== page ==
After mingling, diners slide around the multiple low glass-top tables and await delights from the kitchen as pitchers of wine appear. Christian and Alexa create origina and well thought-out 4-5 course menus focusing on fusion flavors that are hard to find in Paris like Non-Tex Mexican and New Jersey Style Italian American Cuisine. Continue Reading »
Posted in Food, Restaurant Reviews | 12 Comments »
April 19, 2010
All photos by Maggie Battista, except where noted
The volcanic eruption in Iceland has changed my (and likely your) travel plans pretty dramatically. I was supposed to be back with the husband in cold and rainy New England but am instead stranded in bright and sunny Paris. Despite feeling pretty helpless, as you may imagine, I am not getting much sympathy from friends and family. Taking the bull by the horns, I have decided to make the most of every extra moment in this perfect city. I’m sharing my five-step plan with you, with the hopes that it may help those of you also stranded in Paris or anywhere in Europe.
1. Revisit your favorite restaurant and hope for a sweet homecoming. I’ve visited some fabulous restaurants during my stay in Paris, only to be warmly welcomed (most of the time) upon my second visit. The staff at Le Miroir, Glou and, especially, Le Pure Café have been attentive, sweet and delighted by my return visits. However, I only just discovered my favorite restaurant in Paris a few days ago. La Laiterie Sainte Clotilde (64 Rue de Bellechasse 75007 Paris, Tel: 01 45 51 74 61) is a little neighborhood joint, only four blocks from my flat, run by an unlikely duo – she’s an experienced grandmother-like host, he’s a young, cool bartender/server. Together, they run an efficient, candle-lit, warm diner that whips up nine seasonal comfort dishes (three entrees, three plats, three desserts) and easy, affordable wine. I felt so at home here, so much so that I’m hoping a return trip will ease my travel plan pain. If it doesn’t, I’m pretty certain a return trip to my favorite Paris wine bar, Le Baron Rouge, will do the trick. Wine cures all ills, right?
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Posted in Food, Parisian Living, Shopping, Travel | 6 Comments »
April 22, 2009
photo courtesy of express.fr
While there’s nothing secret about Jadis anymore, its location—buried deep within the 15th near Metro Convention—shelters it from the tourist crowds that will inevitably descend on Paris this spring and summer. Hailed as the “Best Bistro of 2008” by Le Fooding and “Bistro of the Fall” by Le Figaro, Jadis has emerged as a well-loved star amidst a sea of up-and-coming (and already established) neo-bistros. Continue Reading »
Posted in Restaurant Reviews | 3 Comments »
April 9, 2009
Photograph: Alain Ollier
Considering how much coffee Parisians drink, it’s high time they started drinking it right. And now they can, thanks to La Caféothèque, a cozy coffee sanctuary located in the 4th arrondissement. Owned by Gloria Montenegro Chirouze, the former Guatemalan ambassador to France, La Caféothèque combines a mellow atmosphere with a sophisticated and principled approach to importing, roasting, and consuming coffee.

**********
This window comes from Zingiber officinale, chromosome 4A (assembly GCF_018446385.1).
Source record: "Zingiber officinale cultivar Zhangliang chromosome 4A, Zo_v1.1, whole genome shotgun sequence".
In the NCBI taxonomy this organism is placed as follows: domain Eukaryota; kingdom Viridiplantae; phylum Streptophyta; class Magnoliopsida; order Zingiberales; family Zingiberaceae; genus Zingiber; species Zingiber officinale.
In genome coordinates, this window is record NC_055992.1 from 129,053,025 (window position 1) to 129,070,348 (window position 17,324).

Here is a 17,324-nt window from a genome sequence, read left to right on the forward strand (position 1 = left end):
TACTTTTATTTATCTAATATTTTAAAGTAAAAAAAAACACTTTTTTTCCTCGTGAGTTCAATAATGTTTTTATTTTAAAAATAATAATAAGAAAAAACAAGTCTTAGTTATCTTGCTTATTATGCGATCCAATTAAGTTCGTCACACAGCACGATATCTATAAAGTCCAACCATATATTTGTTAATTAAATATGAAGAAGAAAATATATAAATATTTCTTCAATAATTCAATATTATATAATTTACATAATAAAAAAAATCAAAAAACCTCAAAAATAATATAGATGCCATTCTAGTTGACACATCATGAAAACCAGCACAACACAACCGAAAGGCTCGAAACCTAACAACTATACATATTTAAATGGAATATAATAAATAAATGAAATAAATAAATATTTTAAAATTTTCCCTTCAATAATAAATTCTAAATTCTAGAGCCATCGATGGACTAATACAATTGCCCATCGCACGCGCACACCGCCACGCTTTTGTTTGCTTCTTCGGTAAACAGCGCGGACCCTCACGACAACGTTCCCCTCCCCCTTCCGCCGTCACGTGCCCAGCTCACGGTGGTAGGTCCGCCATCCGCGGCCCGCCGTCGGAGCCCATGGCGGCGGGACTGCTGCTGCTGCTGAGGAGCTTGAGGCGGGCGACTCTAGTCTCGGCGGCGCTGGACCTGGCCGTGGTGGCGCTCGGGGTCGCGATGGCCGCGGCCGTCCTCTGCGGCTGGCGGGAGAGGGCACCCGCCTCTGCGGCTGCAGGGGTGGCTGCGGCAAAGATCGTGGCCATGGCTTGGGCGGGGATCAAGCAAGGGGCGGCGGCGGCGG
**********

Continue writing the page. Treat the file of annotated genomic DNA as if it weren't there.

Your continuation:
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March 13, 2009
Photos Erica Berman
Bonjour vacationers! We hope you’re enjoying your Parisian experience wandering through winding, historic streets, getting lost in mazes of artwork, whiling away afternoons on sun-drenched cafe terraces… A newcomer’s eye is often the most perceptive, which is why we’re now looking to you to share your unique Paris havens with us.
We want to hear about the restaurant where you ate the best crème brulée, which bench along the Seine has the finest view of Notre Dame, how you unearthed an original antique at an unassuming corner brocante, and the artisan bakery with organic goodies just down your street! Tell us which room in your apartment has the best light for morning breakfasts, about your dinner parties with old and new friends, and simply what it feels like to wake up in a large, soft bed in your very own fabulous Parisian flat! We look forward to hearing about all of your HiP tips and reviews. Happy exploring!
Posted in Reader Tips & Reviews | 88 Comments »
March 9, 2009
Photos Erica Berman and courtesy of Hidden Kitchen
Hidden Kitchen private dinner club in Paris – with no idea what to expect, and no expectations to fufill, we were unexpectedly seduced and thrilled by this underground off the beaten path Parisian dining extravaganza. Expertly run by an American couple, the food has a definite US slant, nevertheless, this was one of the best meals I have had in over 16 years of fooding in Paris. Continue Reading »
Posted in Food, Parisian Living, Restaurant Reviews | 5 Comments »
February 14, 2009
Last night I attended the French rock concert of Valhere at the newly opened concert halle ‘Les Trois Baudets’ in Montmartre – Serge Gainsbourg, George Brassens, Jacques Brel and Juliet Greco all had their start in this club that opened in 1947 & closed in 1967. Paris mayor Bertrand Delanoe worked hard to reopen it and after years of construction, the inauguration took place last week. It will be a concert hall to help promote young French artists and ‘chanson française’. After the show, 3 friends and I went to dinner in Montmartre at ‘Des Si et des Mets’, the only completely gluten free restaurant in Paris. Continue Reading »
Posted in Arts, Events, Food | 1 Comment »